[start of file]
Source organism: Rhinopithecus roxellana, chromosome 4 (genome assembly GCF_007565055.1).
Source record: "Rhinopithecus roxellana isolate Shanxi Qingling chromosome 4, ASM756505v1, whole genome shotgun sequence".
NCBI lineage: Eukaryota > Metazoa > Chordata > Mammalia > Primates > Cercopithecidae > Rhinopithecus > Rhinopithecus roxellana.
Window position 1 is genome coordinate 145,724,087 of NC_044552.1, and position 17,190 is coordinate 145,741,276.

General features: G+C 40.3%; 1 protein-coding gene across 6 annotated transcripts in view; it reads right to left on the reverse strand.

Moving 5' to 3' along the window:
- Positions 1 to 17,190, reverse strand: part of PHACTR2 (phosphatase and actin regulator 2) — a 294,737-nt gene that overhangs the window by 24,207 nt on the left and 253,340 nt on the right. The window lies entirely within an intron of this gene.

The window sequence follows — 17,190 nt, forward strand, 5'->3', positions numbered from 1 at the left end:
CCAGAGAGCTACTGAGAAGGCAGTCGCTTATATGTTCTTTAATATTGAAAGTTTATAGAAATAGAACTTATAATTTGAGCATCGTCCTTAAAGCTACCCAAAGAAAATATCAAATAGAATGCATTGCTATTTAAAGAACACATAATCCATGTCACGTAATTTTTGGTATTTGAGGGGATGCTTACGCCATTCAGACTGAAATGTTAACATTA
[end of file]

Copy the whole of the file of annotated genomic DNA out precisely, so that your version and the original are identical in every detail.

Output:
Source organism: Rhinopithecus roxellana, chromosome 4 (genome assembly GCF_007565055.1).
Source record: "Rhinopithecus roxellana isolate Shanxi Qingling chromosome 4, ASM756505v1, whole genome shotgun sequence".
NCBI lineage: Eukaryota > Metazoa > Chordata > Mammalia > Primates > Cercopithecidae > Rhinopithecus > Rhinopithecus roxellana.
Window position 1 is genome coordinate 145,724,087 of NC_044552.1, and position 17,190 is coordinate 145,741,276.

General features: G+C 40.3%; 1 protein-coding gene across 6 annotated transcripts in view; it reads right to left on the reverse strand.

Moving 5' to 3' along the window:
- Positions 1 to 17,190, reverse strand: part of PHACTR2 (phosphatase and actin regulator 2) — a 294,737-nt gene that overhangs the window by 24,207 nt on the left and 253,340 nt on the right. The window lies entirely within an intron of this gene.

The window sequence follows — 17,190 nt, forward strand, 5'->3', positions numbered from 1 at the left end:
CCAGAGAGCTACTGAGAAGGCAGTCGCTTATATGTTCTTTAATATTGAAAGTTTATAGAAATAGAACTTATAATTTGAGCATCGTCCTTAAAGCTACCCAAAGAAAATATCAAATAGAATGCATTGCTATTTAAAGAACACATAATCCATGTCACGTAATTTTTGGTATTTGAGGGGATGCTTACGCCATTCAGACTGAAATGTTAACATTA